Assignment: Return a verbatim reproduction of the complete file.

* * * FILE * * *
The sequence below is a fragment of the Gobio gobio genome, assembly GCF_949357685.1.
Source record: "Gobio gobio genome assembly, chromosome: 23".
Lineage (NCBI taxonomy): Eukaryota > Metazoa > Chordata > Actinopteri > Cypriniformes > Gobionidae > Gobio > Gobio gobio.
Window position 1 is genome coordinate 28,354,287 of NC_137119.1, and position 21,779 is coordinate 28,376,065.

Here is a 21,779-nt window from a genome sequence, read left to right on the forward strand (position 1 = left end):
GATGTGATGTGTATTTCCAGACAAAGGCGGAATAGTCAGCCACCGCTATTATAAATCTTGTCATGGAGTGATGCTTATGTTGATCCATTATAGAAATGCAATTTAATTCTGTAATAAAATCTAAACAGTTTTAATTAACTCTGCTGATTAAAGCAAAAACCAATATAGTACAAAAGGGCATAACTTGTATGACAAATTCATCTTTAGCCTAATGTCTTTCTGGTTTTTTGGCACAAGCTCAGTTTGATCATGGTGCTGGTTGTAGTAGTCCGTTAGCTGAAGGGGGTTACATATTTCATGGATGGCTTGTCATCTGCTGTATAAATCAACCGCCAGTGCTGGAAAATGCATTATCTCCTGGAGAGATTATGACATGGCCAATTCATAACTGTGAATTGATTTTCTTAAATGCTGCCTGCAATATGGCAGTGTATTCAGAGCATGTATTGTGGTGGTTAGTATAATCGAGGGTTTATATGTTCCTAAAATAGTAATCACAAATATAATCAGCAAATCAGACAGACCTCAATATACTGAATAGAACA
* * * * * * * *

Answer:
The sequence below is a fragment of the Gobio gobio genome, assembly GCF_949357685.1.
Source record: "Gobio gobio genome assembly, chromosome: 23".
Lineage (NCBI taxonomy): Eukaryota > Metazoa > Chordata > Actinopteri > Cypriniformes > Gobionidae > Gobio > Gobio gobio.
Window position 1 is genome coordinate 28,354,287 of NC_137119.1, and position 21,779 is coordinate 28,376,065.

Here is a 21,779-nt window from a genome sequence, read left to right on the forward strand (position 1 = left end):
GATGTGATGTGTATTTCCAGACAAAGGCGGAATAGTCAGCCACCGCTATTATAAATCTTGTCATGGAGTGATGCTTATGTTGATCCATTATAGAAATGCAATTTAATTCTGTAATAAAATCTAAACAGTTTTAATTAACTCTGCTGATTAAAGCAAAAACCAATATAGTACAAAAGGGCATAACTTGTATGACAAATTCATCTTTAGCCTAATGTCTTTCTGGTTTTTTGGCACAAGCTCAGTTTGATCATGGTGCTGGTTGTAGTAGTCCGTTAGCTGAAGGGGGTTACATATTTCATGGATGGCTTGTCATCTGCTGTATAAATCAACCGCCAGTGCTGGAAAATGCATTATCTCCTGGAGAGATTATGACATGGCCAATTCATAACTGTGAATTGATTTTCTTAAATGCTGCCTGCAATATGGCAGTGTATTCAGAGCATGTATTGTGGTGGTTAGTATAATCGAGGGTTTATATGTTCCTAAAATAGTAATCACAAATATAATCAGCAAATCAGACAGACCTCAATATACTGAATAGAACA